Mexico, a state of the republic of the same name, bounded N. by Hidalgo, E. by Tlaxcala and Puebla, S. E. by Morelos, S. by Guerrero, and W. by Michoacan; area, 9,598 sq. m.; pop. in 1869, 650,663. Two great mountain chains traverse the state, and, with their branches, divide it into three picturesque and fertile valleys, the principal of which is that of Mexico, and the other two are Tlaxcala and Toluca. The highest summits are those of the south and southeast, among which are Popocatepetl and Iztaccihuatl. The chief and only important riwr is the Lerma, which, rising in the lake of its own name, Hows N. W. into Michoacan and falls into Lake Chapala. The most remarkable feature in the hydrography of the state is its lakes: Chalco, Xochirailco, Tezcuco, Xaltocan, San Crist6bal, and Zumpango in the valley of Mexico, and Lerma in that of Toluca. The average elevation of the state is 7,500 ft. above the sea. Its climate is equal to the mildest, most equable, and most salubrious of the temperate zone; the mean annual temperature is 65° F., the thermometer never descending below 57°, while the maximum summer heat is 70°. There are really but two seasons, the rainy from June to October, and the dry during the remaining months.

The metals found here are gold, silver, lead, iron, and antimony; cinnabar and sulphur abound; some coal occurs; and lithographic stone and marbles of several varieties are plentiful. The soil is remarkably fertile, and the state, one of the most agricultural in the republic, produces maize, wheat, rye, barley, several kinds of beans, the sugar cane, plantain, and especially the maguey. Tropical fruits abound here, and all the fruits and vegetables of the temperate zones. The forest-clothed hills and mountains afford an abundance of timber of several varieties. The chief industries are mining, agriculture, the manufacture of woollens and cottons (the cassimeres and other fabrics of Temoscaltepec and Tenancin-go being of superior quality), and glass and earthenware, some of which is not inferior to that imported from Germany. Cattle rearing, once a vast source of wealth, lias materially dwindled of late years, the annual value of the stock not exceeding $3,000,000. The commerce is valued at $12,000,000 yearly. This state is traversed by the Mexico and Vera Cruz railway, and those of Tlalpan and Toluca, and by several lines of telegraph.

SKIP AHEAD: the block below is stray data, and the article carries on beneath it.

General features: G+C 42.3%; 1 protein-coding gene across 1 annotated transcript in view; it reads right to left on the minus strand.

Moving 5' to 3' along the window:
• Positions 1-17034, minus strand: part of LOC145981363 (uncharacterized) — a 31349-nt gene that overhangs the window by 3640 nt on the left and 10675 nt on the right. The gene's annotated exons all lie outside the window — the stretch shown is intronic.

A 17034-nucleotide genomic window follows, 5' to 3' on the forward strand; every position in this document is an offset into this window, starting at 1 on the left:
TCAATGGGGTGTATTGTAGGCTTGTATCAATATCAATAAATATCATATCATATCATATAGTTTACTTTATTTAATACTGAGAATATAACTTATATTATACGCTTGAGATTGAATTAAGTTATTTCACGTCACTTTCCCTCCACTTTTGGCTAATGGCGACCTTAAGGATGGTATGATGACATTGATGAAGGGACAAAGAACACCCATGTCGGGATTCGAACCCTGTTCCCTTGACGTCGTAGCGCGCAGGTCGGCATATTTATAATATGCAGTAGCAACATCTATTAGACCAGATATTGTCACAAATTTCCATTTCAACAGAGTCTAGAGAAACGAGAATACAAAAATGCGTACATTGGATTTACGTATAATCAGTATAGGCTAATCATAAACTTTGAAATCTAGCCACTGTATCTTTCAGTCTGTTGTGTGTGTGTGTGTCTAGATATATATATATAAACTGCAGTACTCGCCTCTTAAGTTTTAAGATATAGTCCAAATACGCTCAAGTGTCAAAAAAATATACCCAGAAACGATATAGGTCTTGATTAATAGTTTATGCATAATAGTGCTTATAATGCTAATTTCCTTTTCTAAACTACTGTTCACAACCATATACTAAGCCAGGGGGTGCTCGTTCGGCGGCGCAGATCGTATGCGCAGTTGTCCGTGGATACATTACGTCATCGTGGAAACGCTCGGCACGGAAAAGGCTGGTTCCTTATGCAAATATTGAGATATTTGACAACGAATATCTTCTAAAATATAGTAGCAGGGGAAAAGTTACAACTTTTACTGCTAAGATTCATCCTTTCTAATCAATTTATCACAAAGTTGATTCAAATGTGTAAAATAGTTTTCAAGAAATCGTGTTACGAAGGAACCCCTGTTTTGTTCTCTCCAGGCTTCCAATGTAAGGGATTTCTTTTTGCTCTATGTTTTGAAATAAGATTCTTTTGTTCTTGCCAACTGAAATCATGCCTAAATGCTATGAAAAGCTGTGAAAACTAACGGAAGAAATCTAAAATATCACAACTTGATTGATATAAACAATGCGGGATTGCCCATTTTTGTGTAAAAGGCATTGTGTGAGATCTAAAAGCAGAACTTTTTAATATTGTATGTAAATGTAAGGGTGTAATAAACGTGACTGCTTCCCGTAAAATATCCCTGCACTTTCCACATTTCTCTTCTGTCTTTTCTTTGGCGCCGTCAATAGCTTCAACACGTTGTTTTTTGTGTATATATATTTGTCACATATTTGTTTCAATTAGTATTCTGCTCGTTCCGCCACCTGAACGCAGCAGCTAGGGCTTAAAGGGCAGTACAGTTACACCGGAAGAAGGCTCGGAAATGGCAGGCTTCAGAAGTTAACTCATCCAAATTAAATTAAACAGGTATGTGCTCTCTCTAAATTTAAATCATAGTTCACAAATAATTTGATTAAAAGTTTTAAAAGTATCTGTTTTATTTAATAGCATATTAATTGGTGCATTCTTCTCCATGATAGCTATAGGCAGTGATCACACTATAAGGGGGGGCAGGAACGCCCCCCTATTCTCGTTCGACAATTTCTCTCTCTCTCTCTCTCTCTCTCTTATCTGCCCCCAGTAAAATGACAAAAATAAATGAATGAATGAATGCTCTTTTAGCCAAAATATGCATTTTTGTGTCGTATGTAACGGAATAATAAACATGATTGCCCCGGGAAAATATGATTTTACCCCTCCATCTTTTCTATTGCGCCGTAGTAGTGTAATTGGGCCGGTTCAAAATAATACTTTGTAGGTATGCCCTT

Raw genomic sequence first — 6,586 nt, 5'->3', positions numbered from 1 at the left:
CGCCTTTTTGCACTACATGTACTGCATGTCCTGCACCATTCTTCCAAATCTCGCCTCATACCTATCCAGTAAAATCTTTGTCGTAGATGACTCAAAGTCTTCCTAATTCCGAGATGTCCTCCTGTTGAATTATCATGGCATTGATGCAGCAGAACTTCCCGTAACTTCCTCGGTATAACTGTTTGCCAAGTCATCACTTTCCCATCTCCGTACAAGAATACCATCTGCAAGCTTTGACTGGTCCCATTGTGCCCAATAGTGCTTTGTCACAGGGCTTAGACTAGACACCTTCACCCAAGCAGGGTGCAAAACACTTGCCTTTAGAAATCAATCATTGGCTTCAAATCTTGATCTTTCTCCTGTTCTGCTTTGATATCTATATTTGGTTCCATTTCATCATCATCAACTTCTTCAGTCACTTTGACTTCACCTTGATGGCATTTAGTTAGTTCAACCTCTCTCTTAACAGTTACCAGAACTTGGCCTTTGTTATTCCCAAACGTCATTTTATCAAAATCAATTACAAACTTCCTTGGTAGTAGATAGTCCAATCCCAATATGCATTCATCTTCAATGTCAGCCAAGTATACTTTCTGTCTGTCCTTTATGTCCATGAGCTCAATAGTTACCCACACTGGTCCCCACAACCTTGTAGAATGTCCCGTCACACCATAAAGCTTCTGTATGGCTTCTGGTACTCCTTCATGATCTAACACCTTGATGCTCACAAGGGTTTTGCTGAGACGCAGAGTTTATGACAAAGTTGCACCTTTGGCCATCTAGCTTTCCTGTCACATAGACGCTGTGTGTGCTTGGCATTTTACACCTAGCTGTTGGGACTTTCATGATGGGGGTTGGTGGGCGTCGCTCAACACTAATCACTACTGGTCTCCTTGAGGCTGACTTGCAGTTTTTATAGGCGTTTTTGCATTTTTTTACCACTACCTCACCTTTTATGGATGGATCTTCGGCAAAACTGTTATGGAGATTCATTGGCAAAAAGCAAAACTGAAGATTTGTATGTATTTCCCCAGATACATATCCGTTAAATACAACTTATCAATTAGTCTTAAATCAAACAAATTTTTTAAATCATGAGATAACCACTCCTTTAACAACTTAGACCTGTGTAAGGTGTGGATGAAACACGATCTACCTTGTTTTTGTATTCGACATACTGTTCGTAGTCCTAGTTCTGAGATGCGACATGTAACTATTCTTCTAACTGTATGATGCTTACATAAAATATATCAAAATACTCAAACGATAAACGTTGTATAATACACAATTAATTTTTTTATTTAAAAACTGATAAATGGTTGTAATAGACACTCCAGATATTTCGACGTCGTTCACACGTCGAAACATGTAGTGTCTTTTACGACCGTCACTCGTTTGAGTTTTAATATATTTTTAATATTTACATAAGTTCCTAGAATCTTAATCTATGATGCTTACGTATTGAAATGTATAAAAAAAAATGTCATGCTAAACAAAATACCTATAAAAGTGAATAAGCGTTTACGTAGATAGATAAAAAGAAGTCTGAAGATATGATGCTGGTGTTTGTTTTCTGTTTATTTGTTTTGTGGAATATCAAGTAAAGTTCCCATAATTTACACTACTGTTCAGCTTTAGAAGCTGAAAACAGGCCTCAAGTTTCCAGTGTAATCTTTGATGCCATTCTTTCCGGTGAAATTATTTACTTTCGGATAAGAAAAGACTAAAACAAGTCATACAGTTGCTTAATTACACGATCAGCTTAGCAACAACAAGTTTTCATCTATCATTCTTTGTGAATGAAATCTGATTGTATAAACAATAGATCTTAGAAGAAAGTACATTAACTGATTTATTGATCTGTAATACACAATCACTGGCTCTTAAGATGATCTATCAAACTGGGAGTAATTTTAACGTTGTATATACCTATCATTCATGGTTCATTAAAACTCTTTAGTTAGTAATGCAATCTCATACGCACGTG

The state is divided into 16 districts, and the capital and chief town is Toluca. In 1874 there were 388 primary public schools, of which 336 were for males, and the total attendance was 22,120, about 3,000 of whom were females. Of the 51 private schools 34 were for males; the aggregate attendance was 2,529, and of these 1,027 were females. The only high school supported by the state government is the instituto literario, with 670 students, the annual outlay for which is $36,000.